By Ariella Lew, Bsc (Paediatric Nursing)
Transitions are a part of life. In the course of any given day we are required to change our focus between people, activities and emotions on a regular basis.
Some of these transitions are planned and others are not. And yet, even as adults, we often struggle when we are asked to change our schedules in order to fit in something unexpected.
Some people will cope well with these spontaneous demands and others can be thrown into complete panic mode. For children with additional needs, the premise is the same but magnified.
Many parents know all too well the need to tread on eggshells in order to avoid a meltdown when asking their child to put down the iPad and join you at dinner or the repeated tears and questions that follow if suddenly there is a substitute teacher at school.
Whilst there are many reasons why children with additional needs struggle with these supposedly ‘simple’ daily tasks, some of the reasons are not too different for any person who struggles.
The first is that being able to absorb a change in activity when unprepared requires multi tasking. To do this the brain has to finish what it is doing, think through how to do the next thing and then actually begin doing it!
Multi- tasking is something that some of us do really well and others do not. This applies to all children whether they have a disability or not.
Another reason for the struggle is that many children with special needs process things more slowly. Therefore, they are still thinking through their current or even previous activity whilst you are asking them to move on. This can feel very confusing and overwhelming and may cause significant meltdowns! Contributing to this feeling is that they are not “finished” with the task they were doing. We can all relate to trying to just get something done ( even finishing reading or watching something) and being interrupted!
Most of us do not respond too kindly.
The good news however is there are many strategies that can be put into place to help children to better cope with transitions in any situation.
These would be my top 5 tips:
1) HAVE PREDICTABLE SCHEDULES: Wherever possible, have predictable schedules within your child’s routine. If they know what is coming, they will feel less anxious. By making this routine visual or by constructing it as a checklist, children are able to take ownership of the schedule and are more likely to be willing to move on to the next thing.
2) USE TIMERS: Timers ( of any sort) are fantastic for transitions as they are a visual and auditory reminder of how long a child has for any given activity. However, timers will not work well if you only focus on them at the end of the time set. Children need to be involved in setting the time allocated and understand what activity is coming when the time is up! This way there are no surprises and there is no new information when 2 minutes before the end of an activity you tell them what is next. This will interrupt their train of thought and they will be less likely to cooperate when you ask them to.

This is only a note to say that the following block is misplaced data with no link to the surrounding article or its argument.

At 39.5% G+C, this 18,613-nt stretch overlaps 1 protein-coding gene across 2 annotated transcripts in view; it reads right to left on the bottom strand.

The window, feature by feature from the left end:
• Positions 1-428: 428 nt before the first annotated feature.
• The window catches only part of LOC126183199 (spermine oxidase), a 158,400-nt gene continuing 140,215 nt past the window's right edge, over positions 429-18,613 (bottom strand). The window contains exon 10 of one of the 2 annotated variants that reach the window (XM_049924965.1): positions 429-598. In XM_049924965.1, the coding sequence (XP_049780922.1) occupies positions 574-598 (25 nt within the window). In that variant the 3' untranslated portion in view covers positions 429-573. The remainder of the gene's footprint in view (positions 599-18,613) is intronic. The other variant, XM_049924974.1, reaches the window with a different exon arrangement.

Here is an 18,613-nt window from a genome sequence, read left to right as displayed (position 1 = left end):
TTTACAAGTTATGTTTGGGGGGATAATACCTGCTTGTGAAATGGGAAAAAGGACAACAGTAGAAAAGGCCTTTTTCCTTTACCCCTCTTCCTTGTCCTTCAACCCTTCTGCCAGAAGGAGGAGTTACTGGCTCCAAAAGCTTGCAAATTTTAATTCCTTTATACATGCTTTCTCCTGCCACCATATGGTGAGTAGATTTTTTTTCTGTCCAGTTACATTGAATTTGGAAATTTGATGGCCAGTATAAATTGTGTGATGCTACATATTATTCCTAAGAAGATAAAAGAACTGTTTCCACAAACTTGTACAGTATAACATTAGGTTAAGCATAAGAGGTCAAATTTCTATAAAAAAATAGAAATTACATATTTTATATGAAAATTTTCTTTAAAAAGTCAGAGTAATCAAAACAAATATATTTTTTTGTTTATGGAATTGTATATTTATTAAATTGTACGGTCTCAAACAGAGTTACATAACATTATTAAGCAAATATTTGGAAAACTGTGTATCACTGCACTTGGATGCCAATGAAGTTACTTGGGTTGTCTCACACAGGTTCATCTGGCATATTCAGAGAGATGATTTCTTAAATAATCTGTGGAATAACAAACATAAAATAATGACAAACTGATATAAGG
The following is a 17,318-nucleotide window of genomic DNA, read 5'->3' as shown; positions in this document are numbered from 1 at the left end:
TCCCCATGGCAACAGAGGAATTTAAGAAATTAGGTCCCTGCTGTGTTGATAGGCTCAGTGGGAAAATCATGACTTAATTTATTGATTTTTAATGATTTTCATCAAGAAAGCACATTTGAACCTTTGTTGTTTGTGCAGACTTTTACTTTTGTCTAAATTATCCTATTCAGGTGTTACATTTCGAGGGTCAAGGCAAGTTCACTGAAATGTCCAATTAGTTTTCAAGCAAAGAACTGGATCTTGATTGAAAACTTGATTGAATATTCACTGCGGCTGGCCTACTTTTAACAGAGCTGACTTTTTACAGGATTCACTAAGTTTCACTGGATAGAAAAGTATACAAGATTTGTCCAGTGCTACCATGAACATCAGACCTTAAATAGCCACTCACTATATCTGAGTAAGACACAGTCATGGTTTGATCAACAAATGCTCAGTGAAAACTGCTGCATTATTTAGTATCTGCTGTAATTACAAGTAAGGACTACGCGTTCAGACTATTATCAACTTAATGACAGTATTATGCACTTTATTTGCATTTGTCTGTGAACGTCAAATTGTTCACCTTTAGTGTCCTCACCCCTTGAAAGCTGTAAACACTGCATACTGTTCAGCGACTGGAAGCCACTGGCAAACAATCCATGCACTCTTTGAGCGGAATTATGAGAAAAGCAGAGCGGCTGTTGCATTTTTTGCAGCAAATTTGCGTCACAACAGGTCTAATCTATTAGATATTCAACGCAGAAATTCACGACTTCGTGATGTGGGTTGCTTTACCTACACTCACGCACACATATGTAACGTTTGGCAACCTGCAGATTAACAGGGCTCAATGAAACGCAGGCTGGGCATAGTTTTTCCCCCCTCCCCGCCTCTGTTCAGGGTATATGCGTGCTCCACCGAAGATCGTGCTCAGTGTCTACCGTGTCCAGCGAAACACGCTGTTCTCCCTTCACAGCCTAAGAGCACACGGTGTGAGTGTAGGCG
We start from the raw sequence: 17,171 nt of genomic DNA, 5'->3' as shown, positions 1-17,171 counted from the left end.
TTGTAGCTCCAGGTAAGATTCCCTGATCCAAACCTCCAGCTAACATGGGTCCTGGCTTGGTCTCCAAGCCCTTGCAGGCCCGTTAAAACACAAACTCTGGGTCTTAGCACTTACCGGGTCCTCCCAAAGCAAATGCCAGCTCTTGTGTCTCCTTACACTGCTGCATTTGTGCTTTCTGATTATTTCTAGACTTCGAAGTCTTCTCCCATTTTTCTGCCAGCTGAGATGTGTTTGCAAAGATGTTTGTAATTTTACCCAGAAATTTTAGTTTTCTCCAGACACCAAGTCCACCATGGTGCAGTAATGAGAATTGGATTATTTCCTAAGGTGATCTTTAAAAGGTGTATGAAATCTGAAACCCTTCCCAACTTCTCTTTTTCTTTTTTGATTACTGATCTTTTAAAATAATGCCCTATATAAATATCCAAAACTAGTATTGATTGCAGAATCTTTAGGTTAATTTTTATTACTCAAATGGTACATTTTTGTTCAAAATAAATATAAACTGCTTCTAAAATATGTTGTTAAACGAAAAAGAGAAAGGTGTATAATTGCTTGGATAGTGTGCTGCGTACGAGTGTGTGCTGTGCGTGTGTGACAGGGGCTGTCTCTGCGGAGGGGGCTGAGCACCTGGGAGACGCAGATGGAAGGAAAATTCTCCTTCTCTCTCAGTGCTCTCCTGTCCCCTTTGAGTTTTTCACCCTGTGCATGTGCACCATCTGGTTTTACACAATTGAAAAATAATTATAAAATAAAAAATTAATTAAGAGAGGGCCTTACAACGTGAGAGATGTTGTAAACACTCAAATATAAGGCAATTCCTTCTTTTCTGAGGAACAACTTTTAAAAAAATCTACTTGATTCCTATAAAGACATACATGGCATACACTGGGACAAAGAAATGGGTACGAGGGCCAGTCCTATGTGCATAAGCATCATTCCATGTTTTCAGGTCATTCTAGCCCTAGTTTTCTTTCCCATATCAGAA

3) TRANSITION OBJECTS OR ACTIVITIES: During the transition it can be helpful to give your child a job to do or an object to fidget with which can keep them busy as they move from one thing to the next. This will occupy their mind and hopefully help to lessen the anxiety they are feeling.
4) TIME TO FINISH: We all find it difficult to be disturbed in the middle of something, therefore it is important that your child feels they have “ finished” whatever task they are working on. If they are watching something, allow them to finish the episode, if they are drawing something or building lego, allow them to finish that part and show them visually on the schedule when they can come back to it to do the next part!
5) REWARDS AND INCENTIVES: Whenever something is difficult for us, it is more palatable when wrapped up in why we would want to do it! By offering your child an incentive to move on via a reward or a token, they are seeing that you understand that it isn’t easy for them and that you are trying to make it easier. In some cases this helps them to be more willing to do what you have asked! Each of these strategies will work for different children and in different situations and hopefully by working through them and learning what works best for your family, you will begin to alleviate the meltdowns and arguments that so often accompany transition times!
Highly qualified Paediatric Nurse, Ariella Lew established Kids on Track in 2012. From her extensive work in both hospital and community settings in Australia, UK and South Africa, Ariella realised that a bespoke home based support service for families and care givers was lacking. This motivation was the basis for Kids on Track Paediatric Consultancy.
Kids on Track is an international consultancy, consulting to anyone, anywhere who feels they could benefit from structured advice relevant to a particular issue of concern relating to children and/or young adults. Whether in your own home or via phone or skype consultations, our goal is to provide the tools needed to manage any issues that are causing concern. This is achieved by using up to date research combined with a holistic health orientated approach. Kids on Track helps to give those feeling unsupported the tools to navigate and assist in facing hurdles; with strategies that are simple and straightforward to implement.
For further information please visit:
Kids on Track Consultancy
M: Tel: 0429 222 670